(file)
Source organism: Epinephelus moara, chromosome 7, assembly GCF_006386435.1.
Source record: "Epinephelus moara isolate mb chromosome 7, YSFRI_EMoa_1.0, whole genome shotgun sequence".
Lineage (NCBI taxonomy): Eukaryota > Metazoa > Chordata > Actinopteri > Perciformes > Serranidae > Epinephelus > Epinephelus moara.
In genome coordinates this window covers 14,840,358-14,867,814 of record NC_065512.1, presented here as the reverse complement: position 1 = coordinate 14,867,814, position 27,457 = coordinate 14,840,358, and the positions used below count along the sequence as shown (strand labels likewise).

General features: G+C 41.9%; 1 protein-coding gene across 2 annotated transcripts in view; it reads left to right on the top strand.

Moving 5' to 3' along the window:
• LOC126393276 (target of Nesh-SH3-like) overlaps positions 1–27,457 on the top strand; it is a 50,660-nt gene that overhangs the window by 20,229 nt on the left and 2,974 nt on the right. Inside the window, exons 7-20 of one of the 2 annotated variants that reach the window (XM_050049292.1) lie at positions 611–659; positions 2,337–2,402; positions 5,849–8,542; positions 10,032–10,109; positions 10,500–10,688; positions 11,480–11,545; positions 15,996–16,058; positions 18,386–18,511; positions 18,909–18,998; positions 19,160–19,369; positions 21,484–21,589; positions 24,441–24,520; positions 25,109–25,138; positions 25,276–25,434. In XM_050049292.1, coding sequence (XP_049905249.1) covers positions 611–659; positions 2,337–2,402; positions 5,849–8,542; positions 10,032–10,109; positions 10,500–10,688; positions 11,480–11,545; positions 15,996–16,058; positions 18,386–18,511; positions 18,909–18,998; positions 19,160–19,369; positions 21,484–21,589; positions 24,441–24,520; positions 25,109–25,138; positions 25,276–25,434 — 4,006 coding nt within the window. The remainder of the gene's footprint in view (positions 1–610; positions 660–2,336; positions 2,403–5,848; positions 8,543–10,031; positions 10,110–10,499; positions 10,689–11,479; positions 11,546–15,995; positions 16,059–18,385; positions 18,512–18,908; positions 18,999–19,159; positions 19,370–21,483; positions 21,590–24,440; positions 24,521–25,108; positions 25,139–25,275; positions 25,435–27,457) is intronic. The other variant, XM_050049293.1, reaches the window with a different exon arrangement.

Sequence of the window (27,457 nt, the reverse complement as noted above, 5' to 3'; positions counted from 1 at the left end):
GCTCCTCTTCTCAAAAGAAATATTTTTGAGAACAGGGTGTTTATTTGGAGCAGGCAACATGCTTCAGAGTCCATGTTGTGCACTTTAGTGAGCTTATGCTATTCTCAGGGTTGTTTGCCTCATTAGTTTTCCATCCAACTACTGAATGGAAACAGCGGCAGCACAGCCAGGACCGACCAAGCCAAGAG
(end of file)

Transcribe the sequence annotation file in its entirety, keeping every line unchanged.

Source organism: Epinephelus moara, chromosome 7, assembly GCF_006386435.1.
Source record: "Epinephelus moara isolate mb chromosome 7, YSFRI_EMoa_1.0, whole genome shotgun sequence".
Lineage (NCBI taxonomy): Eukaryota > Metazoa > Chordata > Actinopteri > Perciformes > Serranidae > Epinephelus > Epinephelus moara.
In genome coordinates this window covers 14,840,358-14,867,814 of record NC_065512.1, presented here as the reverse complement: position 1 = coordinate 14,867,814, position 27,457 = coordinate 14,840,358, and the positions used below count along the sequence as shown (strand labels likewise).

General features: G+C 41.9%; 1 protein-coding gene across 2 annotated transcripts in view; it reads left to right on the top strand.

Moving 5' to 3' along the window:
• LOC126393276 (target of Nesh-SH3-like) overlaps positions 1–27,457 on the top strand; it is a 50,660-nt gene that overhangs the window by 20,229 nt on the left and 2,974 nt on the right. Inside the window, exons 7-20 of one of the 2 annotated variants that reach the window (XM_050049292.1) lie at positions 611–659; positions 2,337–2,402; positions 5,849–8,542; positions 10,032–10,109; positions 10,500–10,688; positions 11,480–11,545; positions 15,996–16,058; positions 18,386–18,511; positions 18,909–18,998; positions 19,160–19,369; positions 21,484–21,589; positions 24,441–24,520; positions 25,109–25,138; positions 25,276–25,434. In XM_050049292.1, coding sequence (XP_049905249.1) covers positions 611–659; positions 2,337–2,402; positions 5,849–8,542; positions 10,032–10,109; positions 10,500–10,688; positions 11,480–11,545; positions 15,996–16,058; positions 18,386–18,511; positions 18,909–18,998; positions 19,160–19,369; positions 21,484–21,589; positions 24,441–24,520; positions 25,109–25,138; positions 25,276–25,434 — 4,006 coding nt within the window. The remainder of the gene's footprint in view (positions 1–610; positions 660–2,336; positions 2,403–5,848; positions 8,543–10,031; positions 10,110–10,499; positions 10,689–11,479; positions 11,546–15,995; positions 16,059–18,385; positions 18,512–18,908; positions 18,999–19,159; positions 19,370–21,483; positions 21,590–24,440; positions 24,521–25,108; positions 25,139–25,275; positions 25,435–27,457) is intronic. The other variant, XM_050049293.1, reaches the window with a different exon arrangement.

Sequence of the window (27,457 nt, the reverse complement as noted above, 5' to 3'; positions counted from 1 at the left end):
GCTCCTCTTCTCAAAAGAAATATTTTTGAGAACAGGGTGTTTATTTGGAGCAGGCAACATGCTTCAGAGTCCATGTTGTGCACTTTAGTGAGCTTATGCTATTCTCAGGGTTGTTTGCCTCATTAGTTTTCCATCCAACTACTGAATGGAAACAGCGGCAGCACAGCCAGGACCGACCAAGCCAAGAG